The question, ‘would Russia have decided to encourage Crimea to secede had Kiev not given up nuclear weapons?’ is much more complex than is being understood by most observers. Even if Kiev had chosen to retain a huge stockpile of nuclear weapons, it could not invest in resources for maintaining and modernising those weapons.

Second, because of close geographical proximity and strong local support in Crimea in favour of annexation, the Ukrainian threat to use nuclear weapons could not be a viable option to stop Moscow. There is no credible evidence that nuclear weapons have ever deterred threats to the solidarity of a country. Third, Kiev could not afford to pay the high price of being a ‘pariah state’ and totally isolated from the international community for possessing Russian nuclear weapons.

The steps taken by North Korea and Iran to advance their nuclear weapons programmes have resulted in a huge economic price for their masses and diplomatic isolation on the international front. Furthermore, any country considering withdrawal from the Nuclear Non-Proliferation Treaty (NPT) would invite the wrath of the international community, which is unaffordable in this age of globally interconnected economic systems.

US President Barack Obama has made global nuclear disarmament one of his foremost goals. Over the past five years, through the Nuclear Security Summit process and many other initiatives, the US has created an environment where nuclear weapons in the hands of more states only makes this world a far more dangerous place to live in. President Obama does not want to endanger Moscow’s cooperation on other non-proliferation goals like strengthening the security of nuclear materials and many other mutual initiatives for reducing the number of nuclear weapons.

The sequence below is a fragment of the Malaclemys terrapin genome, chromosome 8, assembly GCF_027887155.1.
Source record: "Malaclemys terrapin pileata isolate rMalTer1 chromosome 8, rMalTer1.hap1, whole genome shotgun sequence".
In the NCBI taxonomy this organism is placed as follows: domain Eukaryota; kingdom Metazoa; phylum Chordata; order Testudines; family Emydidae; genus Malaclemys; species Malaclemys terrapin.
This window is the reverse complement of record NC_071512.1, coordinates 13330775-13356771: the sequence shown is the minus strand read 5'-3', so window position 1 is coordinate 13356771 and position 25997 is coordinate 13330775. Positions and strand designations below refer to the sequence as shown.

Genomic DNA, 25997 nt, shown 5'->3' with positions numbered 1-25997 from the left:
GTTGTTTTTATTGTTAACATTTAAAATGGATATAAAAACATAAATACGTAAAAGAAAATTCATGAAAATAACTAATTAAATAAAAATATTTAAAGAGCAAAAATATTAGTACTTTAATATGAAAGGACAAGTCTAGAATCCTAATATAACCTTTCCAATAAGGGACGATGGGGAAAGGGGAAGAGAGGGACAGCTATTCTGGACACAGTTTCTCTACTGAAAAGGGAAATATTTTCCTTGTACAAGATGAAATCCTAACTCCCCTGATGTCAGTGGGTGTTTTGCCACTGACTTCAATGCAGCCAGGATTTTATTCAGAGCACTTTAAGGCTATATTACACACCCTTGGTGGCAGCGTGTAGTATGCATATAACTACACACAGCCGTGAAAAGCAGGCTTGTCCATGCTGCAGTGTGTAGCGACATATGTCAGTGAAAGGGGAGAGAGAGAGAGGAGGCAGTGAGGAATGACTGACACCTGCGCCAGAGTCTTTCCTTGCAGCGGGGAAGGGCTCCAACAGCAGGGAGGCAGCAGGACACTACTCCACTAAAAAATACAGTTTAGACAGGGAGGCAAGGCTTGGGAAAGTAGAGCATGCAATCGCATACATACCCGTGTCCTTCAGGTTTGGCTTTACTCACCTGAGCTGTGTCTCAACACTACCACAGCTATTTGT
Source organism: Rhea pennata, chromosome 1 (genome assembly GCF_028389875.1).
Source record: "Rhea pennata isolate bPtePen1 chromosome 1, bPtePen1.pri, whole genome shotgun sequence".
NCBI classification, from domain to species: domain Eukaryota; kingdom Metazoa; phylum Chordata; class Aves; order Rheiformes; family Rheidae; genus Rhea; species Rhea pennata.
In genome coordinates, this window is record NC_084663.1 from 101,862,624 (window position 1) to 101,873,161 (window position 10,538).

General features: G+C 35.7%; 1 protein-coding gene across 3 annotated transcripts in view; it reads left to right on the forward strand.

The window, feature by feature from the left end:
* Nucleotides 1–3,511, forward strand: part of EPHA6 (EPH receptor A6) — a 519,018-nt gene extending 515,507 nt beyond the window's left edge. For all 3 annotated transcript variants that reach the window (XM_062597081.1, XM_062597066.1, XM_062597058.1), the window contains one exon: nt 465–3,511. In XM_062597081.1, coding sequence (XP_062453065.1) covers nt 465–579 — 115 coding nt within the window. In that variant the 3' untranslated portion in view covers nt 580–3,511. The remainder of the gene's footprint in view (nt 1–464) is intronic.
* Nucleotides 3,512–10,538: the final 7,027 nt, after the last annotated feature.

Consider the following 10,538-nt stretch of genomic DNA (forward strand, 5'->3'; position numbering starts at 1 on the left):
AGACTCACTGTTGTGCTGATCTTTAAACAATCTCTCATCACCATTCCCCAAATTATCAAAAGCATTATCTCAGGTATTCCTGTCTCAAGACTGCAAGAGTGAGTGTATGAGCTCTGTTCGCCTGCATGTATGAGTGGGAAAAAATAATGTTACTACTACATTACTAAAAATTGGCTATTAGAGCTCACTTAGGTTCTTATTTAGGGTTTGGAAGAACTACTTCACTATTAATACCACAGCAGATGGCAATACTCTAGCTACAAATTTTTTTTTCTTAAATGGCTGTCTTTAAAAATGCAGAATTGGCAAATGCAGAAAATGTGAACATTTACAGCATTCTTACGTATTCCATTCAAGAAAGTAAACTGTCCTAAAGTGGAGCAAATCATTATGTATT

The Ukrainian crisis might serve the purpose of aspirant nuclear states but one thing is certain: North Korea would not abandon its nuclear programme even if the US and Western Europe had come out more openly in support of Ukraine and prevented Russia from annexing Crimea. Ukraine’s decision to abandon nuclear arsenals in 1996 can hardly be the reason for Russian aggression today.

Rather the political crisis in Ukraine has more to do with the dynamics of domestic politics and Europe’s serious mishandling of the issue of Ukraine’s entry into the European Union. Belarus, Kazakhstan and other Central Asian Republics (CARs) have never tried to acquire nuclear capability but Russia has not invaded them. Rather than focusing on acquiring nuclear weapons as a defence tool, all countries should join hands to make this world safer by getting rid of nukes.

Carl Sagan, the famous US author and astronomer, once surmised that the reason for our inability to discover life on other planets could be that when inhabitants of other planets invented nuclear weapons, they were not smart enough to stop those weapons from completely destroying their lives. It is our collective responsibility to ensure that we avoid the fate Carl Sagan once speculated about other planets.

Email: rizwanasghar5@unm.edu

Rizwan Asghar, "Take Sagan’s advice," The News. 2014-11-18.
Keywords: Political science , International issues , International relations , International community , Nuclear weapons , Security issues , Nuclear warfare , Nuclear policy , Political leaders , President Vladimir Putin , Muammar Qaddafi , Ayatollah Khamenei , President Obama , United States , South Korea , Russia , Japan , Israel , Iran , NPT , CARs